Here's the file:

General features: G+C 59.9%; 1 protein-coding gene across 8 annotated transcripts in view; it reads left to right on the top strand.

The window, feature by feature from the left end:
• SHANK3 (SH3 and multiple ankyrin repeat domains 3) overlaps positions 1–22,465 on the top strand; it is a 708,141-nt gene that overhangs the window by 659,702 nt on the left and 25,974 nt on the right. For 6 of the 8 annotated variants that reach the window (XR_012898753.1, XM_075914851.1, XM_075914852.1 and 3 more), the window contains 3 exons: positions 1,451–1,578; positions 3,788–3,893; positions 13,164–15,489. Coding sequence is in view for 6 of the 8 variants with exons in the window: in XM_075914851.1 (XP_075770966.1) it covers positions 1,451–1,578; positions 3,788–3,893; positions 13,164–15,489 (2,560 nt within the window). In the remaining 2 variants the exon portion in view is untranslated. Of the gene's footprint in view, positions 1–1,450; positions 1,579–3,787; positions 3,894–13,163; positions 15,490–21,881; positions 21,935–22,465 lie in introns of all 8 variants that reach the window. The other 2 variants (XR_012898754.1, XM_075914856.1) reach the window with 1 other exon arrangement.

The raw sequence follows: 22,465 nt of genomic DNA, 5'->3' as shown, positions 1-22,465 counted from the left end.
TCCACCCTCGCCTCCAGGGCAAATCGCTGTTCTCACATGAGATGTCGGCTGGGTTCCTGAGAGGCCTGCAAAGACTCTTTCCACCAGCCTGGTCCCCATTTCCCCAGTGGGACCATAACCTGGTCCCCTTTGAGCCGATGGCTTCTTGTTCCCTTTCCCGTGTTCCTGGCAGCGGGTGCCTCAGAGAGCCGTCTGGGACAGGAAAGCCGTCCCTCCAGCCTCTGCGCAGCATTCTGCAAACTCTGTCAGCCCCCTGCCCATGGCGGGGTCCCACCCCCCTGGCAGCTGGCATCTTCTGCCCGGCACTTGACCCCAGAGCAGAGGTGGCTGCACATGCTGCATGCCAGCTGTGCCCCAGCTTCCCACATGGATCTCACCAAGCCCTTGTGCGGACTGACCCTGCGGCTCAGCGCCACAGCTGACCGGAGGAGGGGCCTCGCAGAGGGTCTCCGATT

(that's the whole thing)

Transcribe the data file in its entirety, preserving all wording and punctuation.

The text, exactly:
General features: G+C 59.9%; 1 protein-coding gene across 8 annotated transcripts in view; it reads left to right on the top strand.

The window, feature by feature from the left end:
• SHANK3 (SH3 and multiple ankyrin repeat domains 3) overlaps positions 1–22,465 on the top strand; it is a 708,141-nt gene that overhangs the window by 659,702 nt on the left and 25,974 nt on the right. For 6 of the 8 annotated variants that reach the window (XR_012898753.1, XM_075914851.1, XM_075914852.1 and 3 more), the window contains 3 exons: positions 1,451–1,578; positions 3,788–3,893; positions 13,164–15,489. Coding sequence is in view for 6 of the 8 variants with exons in the window: in XM_075914851.1 (XP_075770966.1) it covers positions 1,451–1,578; positions 3,788–3,893; positions 13,164–15,489 (2,560 nt within the window). In the remaining 2 variants the exon portion in view is untranslated. Of the gene's footprint in view, positions 1–1,450; positions 1,579–3,787; positions 3,894–13,163; positions 15,490–21,881; positions 21,935–22,465 lie in introns of all 8 variants that reach the window. The other 2 variants (XR_012898754.1, XM_075914856.1) reach the window with 1 other exon arrangement.

The raw sequence follows: 22,465 nt of genomic DNA, 5'->3' as shown, positions 1-22,465 counted from the left end.
TCCACCCTCGCCTCCAGGGCAAATCGCTGTTCTCACATGAGATGTCGGCTGGGTTCCTGAGAGGCCTGCAAAGACTCTTTCCACCAGCCTGGTCCCCATTTCCCCAGTGGGACCATAACCTGGTCCCCTTTGAGCCGATGGCTTCTTGTTCCCTTTCCCGTGTTCCTGGCAGCGGGTGCCTCAGAGAGCCGTCTGGGACAGGAAAGCCGTCCCTCCAGCCTCTGCGCAGCATTCTGCAAACTCTGTCAGCCCCCTGCCCATGGCGGGGTCCCACCCCCCTGGCAGCTGGCATCTTCTGCCCGGCACTTGACCCCAGAGCAGAGGTGGCTGCACATGCTGCATGCCAGCTGTGCCCCAGCTTCCCACATGGATCTCACCAAGCCCTTGTGCGGACTGACCCTGCGGCTCAGCGCCACAGCTGACCGGAGGAGGGGCCTCGCAGAGGGTCTCCGATT